LONDON (AFP) - World heavyweight champion Tyson Fury insists he is "in no way a racist or bigot" after apologising on Monday for comments he made in an hour-long video rant.
Fury caused controversy after making homophobic, sexist and anti-Semitic remarks in the interview last week, which led to widespread calls for him to be banned from boxing.
"I apologise to anyone who may have taken offence at any of my comments," Fury said in a statement.
"I said some things, which may have hurt some people, which as a Christian man is not something I would ever want to do.
"Though it is not an excuse, sometimes the heightened media scrutiny has caused me to act out in public. I mean no harm or disrespect to anyone and I know more is expected of me as an ambassador of British boxing and I promise in future to hold myself up to the highest possible standard.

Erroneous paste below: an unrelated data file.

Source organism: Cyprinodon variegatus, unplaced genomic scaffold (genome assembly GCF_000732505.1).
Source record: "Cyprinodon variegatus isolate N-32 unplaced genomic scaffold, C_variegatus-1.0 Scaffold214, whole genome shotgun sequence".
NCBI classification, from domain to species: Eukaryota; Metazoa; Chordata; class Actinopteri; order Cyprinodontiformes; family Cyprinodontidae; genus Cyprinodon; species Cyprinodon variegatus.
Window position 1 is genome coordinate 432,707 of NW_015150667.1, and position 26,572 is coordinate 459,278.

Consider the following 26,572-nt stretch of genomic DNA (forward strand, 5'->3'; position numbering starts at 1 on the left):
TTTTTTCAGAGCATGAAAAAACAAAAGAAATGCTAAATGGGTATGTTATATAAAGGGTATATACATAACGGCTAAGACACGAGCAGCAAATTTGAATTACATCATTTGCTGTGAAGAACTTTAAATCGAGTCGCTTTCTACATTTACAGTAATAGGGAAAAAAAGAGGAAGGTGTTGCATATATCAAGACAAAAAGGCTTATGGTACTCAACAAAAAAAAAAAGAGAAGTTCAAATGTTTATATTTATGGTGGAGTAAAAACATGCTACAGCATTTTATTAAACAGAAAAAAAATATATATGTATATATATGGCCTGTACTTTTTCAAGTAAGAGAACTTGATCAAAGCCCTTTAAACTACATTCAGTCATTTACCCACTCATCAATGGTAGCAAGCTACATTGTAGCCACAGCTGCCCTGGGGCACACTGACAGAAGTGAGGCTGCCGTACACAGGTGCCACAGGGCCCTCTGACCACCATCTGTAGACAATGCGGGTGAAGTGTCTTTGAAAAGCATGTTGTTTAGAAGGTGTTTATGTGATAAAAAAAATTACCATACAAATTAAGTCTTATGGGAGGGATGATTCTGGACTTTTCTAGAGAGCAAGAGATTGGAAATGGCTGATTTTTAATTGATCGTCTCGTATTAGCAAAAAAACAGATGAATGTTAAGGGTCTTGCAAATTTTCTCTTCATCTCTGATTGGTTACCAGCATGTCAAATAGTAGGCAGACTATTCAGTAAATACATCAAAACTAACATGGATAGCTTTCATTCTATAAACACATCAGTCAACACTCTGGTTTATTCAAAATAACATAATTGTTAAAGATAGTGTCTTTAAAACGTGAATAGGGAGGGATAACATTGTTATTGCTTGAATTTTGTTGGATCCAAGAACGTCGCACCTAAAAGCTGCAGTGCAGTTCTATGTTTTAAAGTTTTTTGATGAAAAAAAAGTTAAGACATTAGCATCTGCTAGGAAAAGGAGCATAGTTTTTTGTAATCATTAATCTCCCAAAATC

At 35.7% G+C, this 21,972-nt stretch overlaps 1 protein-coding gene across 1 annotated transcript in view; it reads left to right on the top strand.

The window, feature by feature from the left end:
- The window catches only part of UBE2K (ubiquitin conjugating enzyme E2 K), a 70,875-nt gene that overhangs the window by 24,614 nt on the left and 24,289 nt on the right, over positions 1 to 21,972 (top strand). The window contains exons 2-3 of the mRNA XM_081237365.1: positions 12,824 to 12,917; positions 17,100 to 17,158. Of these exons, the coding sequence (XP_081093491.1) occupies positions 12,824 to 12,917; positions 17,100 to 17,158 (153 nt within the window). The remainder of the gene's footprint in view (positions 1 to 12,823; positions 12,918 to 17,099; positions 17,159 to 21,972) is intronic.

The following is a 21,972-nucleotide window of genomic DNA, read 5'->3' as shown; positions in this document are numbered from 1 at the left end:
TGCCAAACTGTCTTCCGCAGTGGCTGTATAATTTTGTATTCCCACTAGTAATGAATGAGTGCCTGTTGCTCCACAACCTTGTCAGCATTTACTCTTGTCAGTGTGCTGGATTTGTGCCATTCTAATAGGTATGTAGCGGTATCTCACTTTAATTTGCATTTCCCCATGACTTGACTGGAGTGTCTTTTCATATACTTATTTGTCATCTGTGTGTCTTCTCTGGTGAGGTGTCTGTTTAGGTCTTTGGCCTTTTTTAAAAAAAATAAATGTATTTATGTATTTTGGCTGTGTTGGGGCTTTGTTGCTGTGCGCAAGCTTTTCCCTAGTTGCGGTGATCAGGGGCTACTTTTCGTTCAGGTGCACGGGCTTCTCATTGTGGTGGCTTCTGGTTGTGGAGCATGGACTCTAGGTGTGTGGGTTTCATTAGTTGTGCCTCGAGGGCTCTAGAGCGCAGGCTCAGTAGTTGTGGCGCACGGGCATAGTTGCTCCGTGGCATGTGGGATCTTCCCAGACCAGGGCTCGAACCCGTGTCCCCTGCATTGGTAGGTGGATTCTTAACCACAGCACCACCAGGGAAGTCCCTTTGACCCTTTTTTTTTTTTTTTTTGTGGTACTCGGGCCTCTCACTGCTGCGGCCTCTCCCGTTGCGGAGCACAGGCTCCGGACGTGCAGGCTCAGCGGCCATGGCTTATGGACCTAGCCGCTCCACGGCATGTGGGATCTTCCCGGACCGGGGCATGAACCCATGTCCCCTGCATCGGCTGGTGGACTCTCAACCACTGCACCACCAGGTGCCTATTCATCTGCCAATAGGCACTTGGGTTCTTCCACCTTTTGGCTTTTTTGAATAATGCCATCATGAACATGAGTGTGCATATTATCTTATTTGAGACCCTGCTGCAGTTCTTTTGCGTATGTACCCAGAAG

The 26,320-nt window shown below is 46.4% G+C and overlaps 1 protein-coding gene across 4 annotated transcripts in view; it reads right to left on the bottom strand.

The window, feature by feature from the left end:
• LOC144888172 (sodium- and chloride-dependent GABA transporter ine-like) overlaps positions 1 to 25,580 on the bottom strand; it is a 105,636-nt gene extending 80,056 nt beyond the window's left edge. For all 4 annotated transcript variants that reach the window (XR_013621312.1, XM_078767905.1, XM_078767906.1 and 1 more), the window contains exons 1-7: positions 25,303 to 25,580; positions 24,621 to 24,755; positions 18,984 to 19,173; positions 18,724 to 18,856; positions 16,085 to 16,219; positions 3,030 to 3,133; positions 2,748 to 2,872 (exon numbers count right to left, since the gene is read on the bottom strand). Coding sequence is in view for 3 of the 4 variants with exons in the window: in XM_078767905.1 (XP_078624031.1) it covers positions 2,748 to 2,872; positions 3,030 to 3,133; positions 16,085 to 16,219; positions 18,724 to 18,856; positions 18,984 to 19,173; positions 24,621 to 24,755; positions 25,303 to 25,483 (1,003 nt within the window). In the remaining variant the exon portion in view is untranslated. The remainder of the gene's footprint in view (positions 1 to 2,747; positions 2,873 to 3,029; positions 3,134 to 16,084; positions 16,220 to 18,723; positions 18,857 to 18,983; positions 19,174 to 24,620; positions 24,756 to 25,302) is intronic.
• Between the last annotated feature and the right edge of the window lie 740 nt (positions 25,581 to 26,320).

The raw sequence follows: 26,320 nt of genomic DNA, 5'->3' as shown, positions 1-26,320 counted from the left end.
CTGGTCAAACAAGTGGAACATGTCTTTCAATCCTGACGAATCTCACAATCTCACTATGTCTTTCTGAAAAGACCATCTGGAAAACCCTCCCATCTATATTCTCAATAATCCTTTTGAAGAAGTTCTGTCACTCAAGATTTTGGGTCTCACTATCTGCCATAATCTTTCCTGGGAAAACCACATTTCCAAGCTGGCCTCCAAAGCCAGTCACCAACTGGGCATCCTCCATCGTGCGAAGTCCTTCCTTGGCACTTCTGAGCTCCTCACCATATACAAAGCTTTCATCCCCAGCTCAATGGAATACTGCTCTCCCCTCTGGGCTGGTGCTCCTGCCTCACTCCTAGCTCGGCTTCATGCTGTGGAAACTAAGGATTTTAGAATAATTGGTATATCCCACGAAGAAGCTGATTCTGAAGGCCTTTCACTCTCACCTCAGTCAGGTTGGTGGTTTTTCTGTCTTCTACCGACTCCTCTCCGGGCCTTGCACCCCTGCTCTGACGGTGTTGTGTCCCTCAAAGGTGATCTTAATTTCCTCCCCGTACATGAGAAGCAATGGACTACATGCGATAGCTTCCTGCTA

"Anyone who knows me personally knows that I am in no way a racist or bigot and I hope the public accept this apology."
Fury has previously been accused of sexism and homophobia and also made controversial remarks about Olympic heptathlon champion Jessica Ennis-Hill.
In his latest outburst, he claimed "Zionist, Jewish people ... own all the banks, all the papers, all the TV stations".
He made personal attacks against Ukrainian Wladimir Klitschko in the run-up to their rematch fight in July and voiced views on bestiality, paedophilia and women during the 57-minute clip.